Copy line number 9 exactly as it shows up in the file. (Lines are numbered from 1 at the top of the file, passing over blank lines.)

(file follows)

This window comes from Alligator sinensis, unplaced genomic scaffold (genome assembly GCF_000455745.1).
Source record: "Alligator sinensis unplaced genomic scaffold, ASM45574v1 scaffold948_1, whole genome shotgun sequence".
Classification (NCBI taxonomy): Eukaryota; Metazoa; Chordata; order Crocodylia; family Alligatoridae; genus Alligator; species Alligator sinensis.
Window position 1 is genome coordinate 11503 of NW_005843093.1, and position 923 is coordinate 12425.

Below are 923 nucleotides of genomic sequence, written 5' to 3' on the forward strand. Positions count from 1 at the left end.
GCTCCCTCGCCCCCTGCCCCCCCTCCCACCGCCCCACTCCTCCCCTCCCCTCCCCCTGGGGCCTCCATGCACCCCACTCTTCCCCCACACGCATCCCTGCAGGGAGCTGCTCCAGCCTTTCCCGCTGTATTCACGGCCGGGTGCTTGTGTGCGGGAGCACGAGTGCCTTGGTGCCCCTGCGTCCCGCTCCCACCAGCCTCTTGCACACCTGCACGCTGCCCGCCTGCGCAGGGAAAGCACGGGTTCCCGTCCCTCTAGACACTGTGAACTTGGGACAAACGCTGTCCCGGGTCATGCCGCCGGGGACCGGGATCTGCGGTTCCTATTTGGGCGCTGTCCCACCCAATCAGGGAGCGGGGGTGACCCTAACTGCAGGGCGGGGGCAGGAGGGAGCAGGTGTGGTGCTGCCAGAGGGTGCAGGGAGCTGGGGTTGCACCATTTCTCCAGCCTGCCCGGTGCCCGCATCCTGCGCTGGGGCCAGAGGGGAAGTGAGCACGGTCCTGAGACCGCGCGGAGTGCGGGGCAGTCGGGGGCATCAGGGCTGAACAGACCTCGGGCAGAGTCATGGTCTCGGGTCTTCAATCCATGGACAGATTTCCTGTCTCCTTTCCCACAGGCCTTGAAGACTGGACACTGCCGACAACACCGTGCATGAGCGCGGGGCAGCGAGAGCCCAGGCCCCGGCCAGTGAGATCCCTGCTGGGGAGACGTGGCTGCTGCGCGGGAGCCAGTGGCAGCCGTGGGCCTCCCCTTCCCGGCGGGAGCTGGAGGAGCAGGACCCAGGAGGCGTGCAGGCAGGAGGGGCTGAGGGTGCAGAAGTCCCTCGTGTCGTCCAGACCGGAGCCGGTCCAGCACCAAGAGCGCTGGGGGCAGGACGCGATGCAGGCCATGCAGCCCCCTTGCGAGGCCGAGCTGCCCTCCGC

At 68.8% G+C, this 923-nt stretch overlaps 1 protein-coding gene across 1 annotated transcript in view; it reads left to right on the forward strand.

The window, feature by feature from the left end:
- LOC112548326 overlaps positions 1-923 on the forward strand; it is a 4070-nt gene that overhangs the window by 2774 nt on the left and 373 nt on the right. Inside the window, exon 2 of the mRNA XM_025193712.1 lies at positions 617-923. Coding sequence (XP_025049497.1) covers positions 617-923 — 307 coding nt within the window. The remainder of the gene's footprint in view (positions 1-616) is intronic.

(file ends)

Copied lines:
- LOC112548326 overlaps positions 1-923 on the forward strand; it is a 4070-nt gene that overhangs the window by 2774 nt on the left and 373 nt on the right. Inside the window, exon 2 of the mRNA XM_025193712.1 lies at positions 617-923. Coding sequence (XP_025049497.1) covers positions 617-923 — 307 coding nt within the window. The remainder of the gene's footprint in view (positions 1-616) is intronic.